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I have an error when running a stored procedure that contains dates as input.

My query is:

$query = "asistencia_virtual '2012-01-01', '2012-12-31'";

In Management Studio and it works perfect.

I have only problems with queries that are dated, the others work great.

Warning: odbc_exec(): SQL error: [Microsoft][SQL Server Native Client 10.0][SQL Server]
Error de sintaxis al convertir una cadena de caracteres a datetime., SQL state 22008 in SQLExecDirect

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what version of sql server you are using? – John Woo Jan 24 '13 at 0:52
@JW. SQL Server Native Client 10.0 - That's 2008 – twoleggedhorse Jan 24 '13 at 0:58
up vote 0 down vote accepted

try this (reference):

asistencia_virtual {d'2012-01-01'}, {d'2012-12-31'}
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Thanks {d'2012-12-31'} fix it! – Jaime Jan 24 '13 at 21:12

As you've found out, yyyy-mm-dd is not a safe date format. Here is why:

SELECT MONTH(CONVERT(DATETIME, '2012-01-12')); -- yields 12, not 1

The first query yields 12 instead of 1, since it interprets this as yyyy-dd-mm. The second query yields:

Msg 242, Level 16, State 3, Line 1
La conversion d'un type de données varchar en type de données datetime a créé une valeur hors limites.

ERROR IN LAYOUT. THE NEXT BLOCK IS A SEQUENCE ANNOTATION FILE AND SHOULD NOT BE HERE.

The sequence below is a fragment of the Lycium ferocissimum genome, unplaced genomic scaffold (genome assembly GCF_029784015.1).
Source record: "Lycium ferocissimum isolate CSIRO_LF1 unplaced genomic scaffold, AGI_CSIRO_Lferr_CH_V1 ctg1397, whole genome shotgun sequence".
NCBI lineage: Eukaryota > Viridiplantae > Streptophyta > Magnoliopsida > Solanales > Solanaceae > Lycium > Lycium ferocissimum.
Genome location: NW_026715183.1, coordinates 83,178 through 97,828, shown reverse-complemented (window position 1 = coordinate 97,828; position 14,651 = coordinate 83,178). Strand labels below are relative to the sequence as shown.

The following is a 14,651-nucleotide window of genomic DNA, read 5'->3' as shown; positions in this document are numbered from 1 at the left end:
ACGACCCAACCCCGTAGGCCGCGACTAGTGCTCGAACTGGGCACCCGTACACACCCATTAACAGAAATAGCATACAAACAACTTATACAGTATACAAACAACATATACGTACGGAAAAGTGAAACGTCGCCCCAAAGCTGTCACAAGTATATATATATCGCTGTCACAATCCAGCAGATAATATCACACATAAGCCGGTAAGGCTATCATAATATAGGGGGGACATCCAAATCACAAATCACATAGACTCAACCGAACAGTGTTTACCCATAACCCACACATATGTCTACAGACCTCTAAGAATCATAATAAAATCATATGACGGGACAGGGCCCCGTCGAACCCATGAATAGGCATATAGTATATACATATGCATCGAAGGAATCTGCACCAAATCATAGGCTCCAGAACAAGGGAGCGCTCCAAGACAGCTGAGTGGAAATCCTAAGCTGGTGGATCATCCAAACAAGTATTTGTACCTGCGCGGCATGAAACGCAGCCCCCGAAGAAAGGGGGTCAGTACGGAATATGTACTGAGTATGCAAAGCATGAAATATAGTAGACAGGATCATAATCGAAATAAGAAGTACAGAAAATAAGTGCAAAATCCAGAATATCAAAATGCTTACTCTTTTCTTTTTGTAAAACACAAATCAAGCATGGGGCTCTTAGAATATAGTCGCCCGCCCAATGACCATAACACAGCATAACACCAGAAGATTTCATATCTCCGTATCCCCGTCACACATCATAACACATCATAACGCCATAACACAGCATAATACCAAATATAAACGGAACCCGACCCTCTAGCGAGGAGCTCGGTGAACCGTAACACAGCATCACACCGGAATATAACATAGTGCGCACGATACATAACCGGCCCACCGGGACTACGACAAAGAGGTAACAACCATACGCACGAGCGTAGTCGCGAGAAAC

The ONLY safe format for date only datetime string literals is yyyymmdd. Here is how your code should look (adding the obligatory EXEC and dbo. prefix):

$query = "EXEC dbo.asistencia_virtual '20120101', '20121231';";

For a lot more information on common date/time query problems:

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While I would never doubt you, how is that not sane? Isn't that the ISO 8601 date spec? Wouldn't this be more classified as a failure of the parsing engine than a "localization" issue? Is that a failure on the part of ... I can't even fathom. I'm glad you included the connect issue in your blog post. Hopefully this goes away in the near future. – jcolebrand Jan 24 '13 at 2:27
@jcolebrand This has to do with adhering to localization. Allegedly, when someone has indicated their language is FRENCH, the SQL Server team (way back when) deemed that that must mean they want yyyy-dd-mm. I wouldn't try to draw ISO standards too far into this either, because most customers don't know or don't care - 99% of customers use either mm/dd/yyyy or dd/mm/yyyy... – Aaron Bertrand Jan 24 '13 at 2:41

When it comes to dates, the best practice is to give the written alternative to the month - that way there is no chance that the day and month can get mixed up along the way. Try inputting the dates as string in the following format:

'dd MMM yyyy'

$query = "asistencia_virtual '01 Jan 2012', '31 Dec 2012'";
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won't work if targeting international customers – cha Jan 24 '13 at 1:03
it always works, in spanish you would use ene (enero) instead of jan if the sql server is set to spanish – twoleggedhorse Jan 24 '13 at 1:07
The problem is you can have two users in the same application, one with language Spanish, one with English. Do you really want to have some kind of switch to hard-code the month names based on the language? – Aaron Bertrand Jan 24 '13 at 2:05
That's what you would use localisation for. The sql server will only be in one language. You pass the SQL server the language required and your front end displays localised dates. – twoleggedhorse Jan 24 '13 at 12:47

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